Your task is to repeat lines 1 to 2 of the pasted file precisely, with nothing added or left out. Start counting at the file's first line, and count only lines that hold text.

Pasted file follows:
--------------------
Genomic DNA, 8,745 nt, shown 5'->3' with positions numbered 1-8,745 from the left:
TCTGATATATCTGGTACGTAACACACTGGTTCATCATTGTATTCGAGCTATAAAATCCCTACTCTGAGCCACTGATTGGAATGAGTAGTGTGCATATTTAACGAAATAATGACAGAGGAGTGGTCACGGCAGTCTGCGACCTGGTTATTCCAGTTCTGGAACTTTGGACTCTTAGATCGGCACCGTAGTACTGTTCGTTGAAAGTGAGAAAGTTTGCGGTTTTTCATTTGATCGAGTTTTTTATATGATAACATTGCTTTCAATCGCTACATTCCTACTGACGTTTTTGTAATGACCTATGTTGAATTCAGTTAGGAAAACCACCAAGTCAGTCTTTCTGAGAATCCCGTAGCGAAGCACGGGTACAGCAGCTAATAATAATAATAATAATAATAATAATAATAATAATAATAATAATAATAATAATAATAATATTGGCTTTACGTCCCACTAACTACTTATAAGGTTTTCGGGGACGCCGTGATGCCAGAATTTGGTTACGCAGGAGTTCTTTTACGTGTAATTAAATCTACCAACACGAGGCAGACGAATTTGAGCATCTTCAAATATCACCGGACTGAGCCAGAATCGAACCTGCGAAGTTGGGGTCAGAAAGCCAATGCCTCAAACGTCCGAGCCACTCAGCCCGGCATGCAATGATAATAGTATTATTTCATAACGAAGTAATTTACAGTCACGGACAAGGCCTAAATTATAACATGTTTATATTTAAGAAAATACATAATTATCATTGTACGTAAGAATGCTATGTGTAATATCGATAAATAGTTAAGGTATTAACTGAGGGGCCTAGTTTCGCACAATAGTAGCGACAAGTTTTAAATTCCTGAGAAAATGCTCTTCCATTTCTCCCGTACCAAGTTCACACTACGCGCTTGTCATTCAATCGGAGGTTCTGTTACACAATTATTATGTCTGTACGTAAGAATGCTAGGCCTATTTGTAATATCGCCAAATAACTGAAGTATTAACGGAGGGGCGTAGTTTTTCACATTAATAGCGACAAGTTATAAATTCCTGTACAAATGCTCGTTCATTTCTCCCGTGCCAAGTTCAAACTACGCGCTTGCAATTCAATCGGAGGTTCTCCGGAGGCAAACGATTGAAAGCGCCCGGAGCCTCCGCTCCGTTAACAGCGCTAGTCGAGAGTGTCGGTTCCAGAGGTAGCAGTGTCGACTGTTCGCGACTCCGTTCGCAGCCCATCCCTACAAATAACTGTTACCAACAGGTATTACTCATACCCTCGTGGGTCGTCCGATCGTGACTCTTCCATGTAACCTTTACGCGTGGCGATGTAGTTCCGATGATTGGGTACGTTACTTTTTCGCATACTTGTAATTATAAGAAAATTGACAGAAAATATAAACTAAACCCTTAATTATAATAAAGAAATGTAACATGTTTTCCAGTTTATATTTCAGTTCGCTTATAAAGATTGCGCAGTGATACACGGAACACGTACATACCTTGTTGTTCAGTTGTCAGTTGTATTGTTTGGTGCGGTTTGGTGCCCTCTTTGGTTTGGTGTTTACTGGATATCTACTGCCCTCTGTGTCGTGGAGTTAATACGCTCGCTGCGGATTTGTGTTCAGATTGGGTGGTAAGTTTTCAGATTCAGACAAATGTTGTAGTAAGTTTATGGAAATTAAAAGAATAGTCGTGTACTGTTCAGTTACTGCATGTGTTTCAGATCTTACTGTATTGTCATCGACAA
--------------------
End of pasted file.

Genomic DNA, 8,745 nt, shown 5'->3' with positions numbered 1-8,745 from the left:
TCTGATATATCTGGTACGTAACACACTGGTTCATCATTGTATTCGAGCTATAAAATCCCTACTCTGAGCCACTGATTGGAATGAGTAGTGTGCATATTTAACGAAATAATGACAGAGGAGTGGTCACGGCAGTCTGCGACCTGGTTATTCCAGTTCTGGAACTTTGGACTCTTAGATCGGCACCGTAGTACTGTTCGTTGAAAGTGAGAAAGTTTGCGGTTTTTCATTTGATCGAGTTTTTTATATGATAACATTGCTTTCAATCGCTACATTCCTACTGACGTTTTTGTAATGACCTATGTTGAATTCAGTTAGGAAAACCACCAAGTCAGTCTTTCTGAGAATCCCGTAGCGAAGCACGGGTACAGCAGCTAATAATAATAATAATAATAATAATAATAATAATAATAATAATAATAATAATAATAATAATATTGGCTTTACGTCCCACTAACTACTTATAAGGTTTTCGGGGACGCCGTGATGCCAGAATTTGGTTACGCAGGAGTTCTTTTACGTGTAATTAAATCTACCAACACGAGGCAGACGAATTTGAGCATCTTCAAATATCACCGGACTGAGCCAGAATCGAACCTGCGAAGTTGGGGTCAGAAAGCCAATGCCTCAAACGTCCGAGCCACTCAGCCCGGCATGCAATGATAATAGTATTATTTCATAACGAAGTAATTTACAGTCACGGACAAGGCCTAAATTATAACATGTTTATATTTAAGAAAATACATAATTATCATTGTACGTAAGAATGCTATGTGTAATATCGATAAATAGTTAAGGTATTAACTGAGGGGCCTAGTTTCGCACAATAGTAGCGACAAGTTTTAAATTCCTGAGAAAATGCTCTTCCATTTCTCCCGTACCAAGTTCACACTACGCGCTTGTCATTCAATCGGAGGTTCTGTTACACAATTATTATGTCTGTACGTAAGAATGCTAGGCCTATTTGTAATATCGCCAAATAACTGAAGTATTAACGGAGGGGCGTAGTTTTTCACATTAATAGCGACAAGTTATAAATTCCTGTACAAATGCTCGTTCATTTCTCCCGTGCCAAGTTCAAACTACGCGCTTGCAATTCAATCGGAGGTTCTCCGGAGGCAAACGATTGAAAGCGCCCGGAGCCTCCGCTCCGTTAACAGCGCTAGTCGAGAGTGTCGGTTCCAGAGGTAGCAGTGTCGACTGTTCGCGACTCCGTTCGCAGCCCATCCCTACAAATAACTGTTACCAACAGGTATTACTCATACCCTCGTGGGTCGTCCGATCGTGACTCTTCCATGTAACCTTTACGCGTGGCGATGTAGTTCCGATGATTGGGTACGTTACTTTTTCGCATACTTGTAATTATAAGAAAATTGACAGAAAATATAAACTAAACCCTTAATTATAATAAAGAAATGTAACATGTTTTCCAGTTTATATTTCAGTTCGCTTATAAAGATTGCGCAGTGATACACGGAACACGTACATACCTTGTTGTTCAGTTGTCAGTTGTATTGTTTGGTGCGGTTTGGTGCCCTCTTTGGTTTGGTGTTTACTGGATATCTACTGCCCTCTGTGTCGTGGAGTTAATACGCTCGCTGCGGATTTGTGTTCAGATTGGGTGGTAAGTTTTCAGATTCAGACAAATGTTGTAGTAAGTTTATGGAAATTAAAAGAATAGTCGTGTACTGTTCAGTTACTGCATGTGTTTCAGATCTTACTGTATTGTCATCGACAA